AG warns of vacation scams

by Chris Dickerson |
May 18, 2015, 12:50pm

CHARLESTON — West Virginia Attorney General Patrick Morrisey is urging consumers to be on the lookout for potential scams when making travel arrangements this summer.

Summer is a busy travel season in West Virginia and across the nation, which means it is a peak time for travel-related scams. Every year, thousands of consumers across the country report being swindled by too-good-to-be-true deals and “act now” sales pitches that over-promise and under-deliver.

“While many West Virginians are making plans to travel this summer, it is important to remember that scammers don’t take a vacation,” Morrisey said in a press release. “Vacation scams can range from free travel offers to too-good-to-be-true prices for lodging.

"We urge consumers to do extensive research so their vacation can be spent creating happy memories, not trying to fix bad experiences.”

Some consumers have reported receiving postcards, phone calls, or emails offering free vacations, perks for attending a sales presentation, or promises of huge travel discounts for becoming a travel club member. Other consumers have been tricked by online lodging offers that promise spectacular deals on rental houses, condos, or hotels, and only discover the offer was a ruse when they arrive at their destination and discover the property either does not exist or is not available for rental.

“Some scammers will even comb online real estate listings and will use data about the property, which is owned by someone else, to design a fake rental ad,” Morrisey said. “We urge people to research any vacation offer thoroughly, either online or by calling experts, including visitors’ bureaus in the region, to make sure the lodging you pick is best for your family.”

Morrisey also said travelers shouldn’t underestimate the power of reviews from family members and friends, as well as reputable travel websites. He also reminded travelers that paying with a credit card provides consumers with certain protections that enable them to dispute certain charges for services not provided.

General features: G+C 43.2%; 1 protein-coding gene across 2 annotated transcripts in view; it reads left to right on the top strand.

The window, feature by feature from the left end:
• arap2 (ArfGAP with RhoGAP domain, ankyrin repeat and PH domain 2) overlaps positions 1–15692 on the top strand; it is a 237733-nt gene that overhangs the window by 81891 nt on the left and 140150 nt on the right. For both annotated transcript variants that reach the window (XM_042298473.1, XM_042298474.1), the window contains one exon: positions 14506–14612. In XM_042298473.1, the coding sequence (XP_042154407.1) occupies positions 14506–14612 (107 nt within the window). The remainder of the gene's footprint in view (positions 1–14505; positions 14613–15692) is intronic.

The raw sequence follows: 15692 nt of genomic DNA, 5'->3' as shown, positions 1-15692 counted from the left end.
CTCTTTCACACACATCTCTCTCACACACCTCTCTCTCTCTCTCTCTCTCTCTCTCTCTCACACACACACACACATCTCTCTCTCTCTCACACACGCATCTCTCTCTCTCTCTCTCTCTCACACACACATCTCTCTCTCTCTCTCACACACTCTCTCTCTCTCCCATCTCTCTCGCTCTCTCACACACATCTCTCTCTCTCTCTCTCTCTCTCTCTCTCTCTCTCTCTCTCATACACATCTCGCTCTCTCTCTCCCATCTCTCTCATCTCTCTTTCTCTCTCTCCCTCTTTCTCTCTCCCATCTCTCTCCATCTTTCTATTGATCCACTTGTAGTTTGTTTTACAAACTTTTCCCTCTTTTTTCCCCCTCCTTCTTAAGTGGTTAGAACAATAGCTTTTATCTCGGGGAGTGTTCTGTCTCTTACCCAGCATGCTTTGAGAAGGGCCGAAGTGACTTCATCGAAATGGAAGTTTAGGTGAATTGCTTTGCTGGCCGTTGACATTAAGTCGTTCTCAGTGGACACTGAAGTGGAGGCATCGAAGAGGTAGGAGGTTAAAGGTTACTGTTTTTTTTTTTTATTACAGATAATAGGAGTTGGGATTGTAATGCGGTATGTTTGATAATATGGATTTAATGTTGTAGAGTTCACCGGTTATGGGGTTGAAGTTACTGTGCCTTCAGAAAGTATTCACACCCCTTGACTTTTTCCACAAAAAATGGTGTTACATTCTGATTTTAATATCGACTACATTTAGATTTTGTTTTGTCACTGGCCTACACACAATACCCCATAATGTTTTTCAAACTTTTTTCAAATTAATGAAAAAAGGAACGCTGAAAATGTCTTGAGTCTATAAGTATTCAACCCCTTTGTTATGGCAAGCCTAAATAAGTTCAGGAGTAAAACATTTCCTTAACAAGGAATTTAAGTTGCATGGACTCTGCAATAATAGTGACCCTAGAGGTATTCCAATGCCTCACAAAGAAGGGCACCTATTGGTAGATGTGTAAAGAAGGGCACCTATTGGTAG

While not all travel scams are easy to spot, Attorney General Morrisey offers some additional tips to help consumers avoid vacation scams:


  • Do not give credit card numbers to any person or business unless you are ready to be charged for a product or service. Be wary of any company that asks to be paid via money order or pre-paid debit card.

  • Carefully read the fine print of any ad that offers a tremendous vacation for a minimal price. Similarly, be wary of ads that only provide a few details about the offer.

  • Be cautious of firms that ask you to pay before confirming reservations. Most reputable travel agents will confirm before payment.

  • Deal with an established company. If the name or reputation is not familiar to you, check with relatives, friends, or contact your local Better Business Bureau at www.bbb.org or by calling 1-866-228-1820.

  • If you are unfamiliar with the firm, request written information on the total cost of the vacation and all items included. Ask about your right to cancel and the availability of cancellation insurance.

  • Be wary of vacation offers that are “good today only.”

  • The better a vacation package sounds, the more thoroughly you need to verify the details.

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